Framing Exile: A History of Tibetan Cinema
Many foreign films have focused on the history and culture of Tibet, from Frank Capra’s 1937 film Lost Horizon to Martin Scorsese’s meditation on the life of the Dalai Lama, Kundun (1997). Whilst the Tibetan contribution to cinema has historically been limited, several Tibetan filmmakers have emerged in recent years who have attempted to depict the lives of Tibetans, both in Tibet and in exile.
Tibet’s own history with film begins with a story of cultural exchange. The first documented film screening in Tibet was in 1920 when Charles Bell watched films with Tsarong, the commander in chief of the Tibetan army, in his private screening room. The following British missions to Lhasa frequently used cinema in their transactions with Tibet. F.M. Bailey showed films in Lhasa in 1924, as did Frederick Williamson in 1936. The latter even entertained the Thirteenth Dalai Lama with Charlie Chaplin films.
Cinema remained of great interest in Tibet. In the memoirSeven Years in Tibet (adapted into a 1997 film by Jean-Jacques Annaud),Heinrich Harrer, an Austrian mountain climber, informs us that the young 14th Dalai Lama was a keen cinematographer and that he in fact commissioned Harrer to build him a private cinema hall before he was forced to flee Tibet after the Chinese invasion.
The first full-length Tibetan feature film is considered to be Phorpa(The Cup 1999 byDzongsarJamyangKhyentse Rinpoche, also known as Khyentse Norbu. A Bhutan lama, Rinpoche loved film and as a result he decided to challenge tradition and enrol in the London Film School. Whilst there, he was required to assist as adviser for Bertolucci's film, Little Buddha. He has since directed three short films, Etto Metto, 9 1/2 and The Big Smoke. Rinpoche sees film as a ‘real illusion’, which can be used as way to explore human experience and Buddhist philosophy.
Phorpa is based on the real experiences of refugee monks within his monastery, and their passion for the World Cup. ‘This film is about the school that I have been running for almost 20 years. It's a subject that I know very well. I go round the world trying to raise funds for the school. Almost all the students have been, and still are, escapees from Tibet, having crossed mountains and rivers and endured lots of hardship.’ The film depicts the attempts of two football mad monks to get a TV to watch the 1998 World Cup. Whilst the film revolves around Tibetan culture, it was filmed in the Tibetan refugee village of Bir in India.
For Phorpa Rinpoche used local monks and Buddhist lamas as actors, and his crew consisted mostly of Buddhist students and monks, which allowed him to accurately portray monastic life. ‘Usually there is an expectation that a monastery is pure, but it is not always like that. Because, after all, what is a monk? A human being. It's someone who is trying hard to do something, to practise. That doesn't mean that when he becomes a monk, ninety per cent of his emotion is gone.’
Phorpa is a warm and humorous depiction of Tibetan wisdom and a culture which is striving to maintain its identity and traditions. The film was highly successful and won prizes at Cannes and further afield.
In 2004, Pema Dhondup, explored the story of four Tibetan friends living as refugees in Dharamshala in his film We Are No Monks. As the title suggests, the film is about the way in which Tibetan exiles are perceived; either as monks, or as another Tibetan stereotype. Dhondup uses gritty realism to explore the reality of Tibet’s political situation and what it is to be an exile. He questions whether the struggle for Tibetan freedom will ever lead to violence. Dhondup, himself a Tibetan refugee, was brought up in India by his refugee parents who left Tibet after the Chinese occupation in 1959.The BBC said of Pema Dhondup: ‘He is the angry young face of Tibetan exiles in India, fighting the stereotypical view of Tibetans as peace-loving monks.’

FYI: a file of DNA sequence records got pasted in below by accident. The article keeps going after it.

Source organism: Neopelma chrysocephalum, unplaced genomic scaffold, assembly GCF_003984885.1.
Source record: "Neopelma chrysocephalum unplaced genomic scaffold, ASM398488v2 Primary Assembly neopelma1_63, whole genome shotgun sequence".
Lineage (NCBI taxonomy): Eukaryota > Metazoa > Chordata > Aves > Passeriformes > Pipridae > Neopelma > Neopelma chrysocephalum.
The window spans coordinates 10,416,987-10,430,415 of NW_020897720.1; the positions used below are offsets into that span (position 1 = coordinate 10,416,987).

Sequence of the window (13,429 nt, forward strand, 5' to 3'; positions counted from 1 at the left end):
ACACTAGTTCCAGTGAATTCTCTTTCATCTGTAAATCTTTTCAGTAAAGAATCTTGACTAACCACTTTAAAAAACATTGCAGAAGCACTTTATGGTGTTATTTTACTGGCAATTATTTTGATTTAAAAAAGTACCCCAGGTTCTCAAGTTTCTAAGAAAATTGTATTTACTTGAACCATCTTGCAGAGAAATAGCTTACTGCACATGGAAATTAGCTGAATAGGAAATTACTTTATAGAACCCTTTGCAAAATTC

Despite the restrictions on freedom of expression within Tibet, some local filmmakers have managed to make films in the territory. Two of the leading figures in independent Tibetan filmmaking, Pema Tseden and Sonthar Gyal, created the film Old Dog (2011) together. Pema Tseden is a talented Tibetan filmmaker who studied at the Beijing Film Academy.Hisaward winning films focus on the influence and importance of culture and tradition in modern day Tibet. His films challenge the idea of an exotic Tibet, as reflected in Western cinema, or a successful example of modernisation and progress as depicted in Chinese film. Rather his work shows the reality of contemporary Tibetan life. Pema describes his films as being influenced by the traditional Tibetan aesthetic of thethangkaor scroll paintings: ‘their like a panorama: all the stories are in one picture.’
Cinematographer Sonthar Gyal went on to direct The Sun Beaten Path (2011), which rather than displaying the spiritual side of Tibet, explores the endless roads through flat barren landscape through the eyes of a grief stricken young man called Nyma. We discover that Nyma is unsure whether he is morally entitled to return home. He decides to walk home through the wilderness of Tibet. During his journey, Nyma meets an old man who attempts to befriend him and aid him in his journey. In this film and in Old Dog the old man symbolises the wisdom of elder generations. Both films use amateur actors and film on location in the northeast of the Tibetan plateau. The Sun Beaten Path won the Dragons & Tigers award at the 2011 Vancouver International Film Festival and was shown at six other film festivals including the 55th BFI London Film Festival.
By Anya Kordecki
Watch the trailer for The Sun Beaten Path below: